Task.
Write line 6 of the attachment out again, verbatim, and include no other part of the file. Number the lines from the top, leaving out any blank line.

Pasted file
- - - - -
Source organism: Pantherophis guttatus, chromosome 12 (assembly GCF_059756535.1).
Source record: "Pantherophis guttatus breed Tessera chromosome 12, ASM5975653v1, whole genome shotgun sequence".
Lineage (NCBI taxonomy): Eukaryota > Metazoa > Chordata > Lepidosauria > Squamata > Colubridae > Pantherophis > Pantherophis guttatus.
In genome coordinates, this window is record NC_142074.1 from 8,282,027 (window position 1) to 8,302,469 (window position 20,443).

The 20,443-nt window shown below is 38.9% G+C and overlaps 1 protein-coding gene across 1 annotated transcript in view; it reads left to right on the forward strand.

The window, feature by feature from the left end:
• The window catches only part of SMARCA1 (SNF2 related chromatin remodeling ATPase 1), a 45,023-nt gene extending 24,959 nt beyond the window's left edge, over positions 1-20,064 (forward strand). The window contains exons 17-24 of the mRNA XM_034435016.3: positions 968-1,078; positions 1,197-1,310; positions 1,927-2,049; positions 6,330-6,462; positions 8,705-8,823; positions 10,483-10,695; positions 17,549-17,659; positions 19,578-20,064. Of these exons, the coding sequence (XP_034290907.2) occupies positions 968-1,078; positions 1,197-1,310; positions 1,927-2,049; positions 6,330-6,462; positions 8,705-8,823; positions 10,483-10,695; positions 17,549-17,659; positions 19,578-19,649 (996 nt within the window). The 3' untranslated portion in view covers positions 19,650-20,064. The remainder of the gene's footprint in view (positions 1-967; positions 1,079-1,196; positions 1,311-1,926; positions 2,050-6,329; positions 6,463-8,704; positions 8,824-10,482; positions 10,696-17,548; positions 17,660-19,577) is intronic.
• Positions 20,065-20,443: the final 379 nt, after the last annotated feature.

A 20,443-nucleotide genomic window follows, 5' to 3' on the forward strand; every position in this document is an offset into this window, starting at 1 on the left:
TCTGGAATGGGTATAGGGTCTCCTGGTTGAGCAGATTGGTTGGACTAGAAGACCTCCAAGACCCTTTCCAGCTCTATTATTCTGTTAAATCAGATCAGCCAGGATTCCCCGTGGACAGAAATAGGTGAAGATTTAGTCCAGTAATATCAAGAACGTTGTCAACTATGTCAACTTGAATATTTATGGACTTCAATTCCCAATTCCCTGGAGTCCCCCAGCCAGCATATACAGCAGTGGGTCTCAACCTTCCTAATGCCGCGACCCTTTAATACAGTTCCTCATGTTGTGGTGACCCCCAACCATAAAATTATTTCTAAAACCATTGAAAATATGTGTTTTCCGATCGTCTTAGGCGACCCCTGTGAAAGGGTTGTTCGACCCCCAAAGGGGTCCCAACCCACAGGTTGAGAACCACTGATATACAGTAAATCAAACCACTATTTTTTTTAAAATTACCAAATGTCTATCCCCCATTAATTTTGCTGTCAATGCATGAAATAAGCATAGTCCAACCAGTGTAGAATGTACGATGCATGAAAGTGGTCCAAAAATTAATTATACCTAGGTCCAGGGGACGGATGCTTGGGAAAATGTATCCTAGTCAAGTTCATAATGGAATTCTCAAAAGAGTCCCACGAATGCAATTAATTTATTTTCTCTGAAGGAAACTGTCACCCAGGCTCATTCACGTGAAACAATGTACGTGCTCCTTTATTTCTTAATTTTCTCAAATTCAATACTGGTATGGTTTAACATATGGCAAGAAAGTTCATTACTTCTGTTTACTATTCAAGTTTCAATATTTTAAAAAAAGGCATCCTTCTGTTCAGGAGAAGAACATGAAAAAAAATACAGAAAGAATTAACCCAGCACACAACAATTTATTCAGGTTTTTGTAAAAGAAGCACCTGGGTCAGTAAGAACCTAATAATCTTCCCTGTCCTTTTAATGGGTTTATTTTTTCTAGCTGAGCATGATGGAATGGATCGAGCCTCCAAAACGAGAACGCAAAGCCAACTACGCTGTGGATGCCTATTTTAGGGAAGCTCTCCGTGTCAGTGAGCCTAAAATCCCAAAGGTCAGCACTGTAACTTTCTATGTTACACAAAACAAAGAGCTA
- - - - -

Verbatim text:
The window, feature by feature from the left end: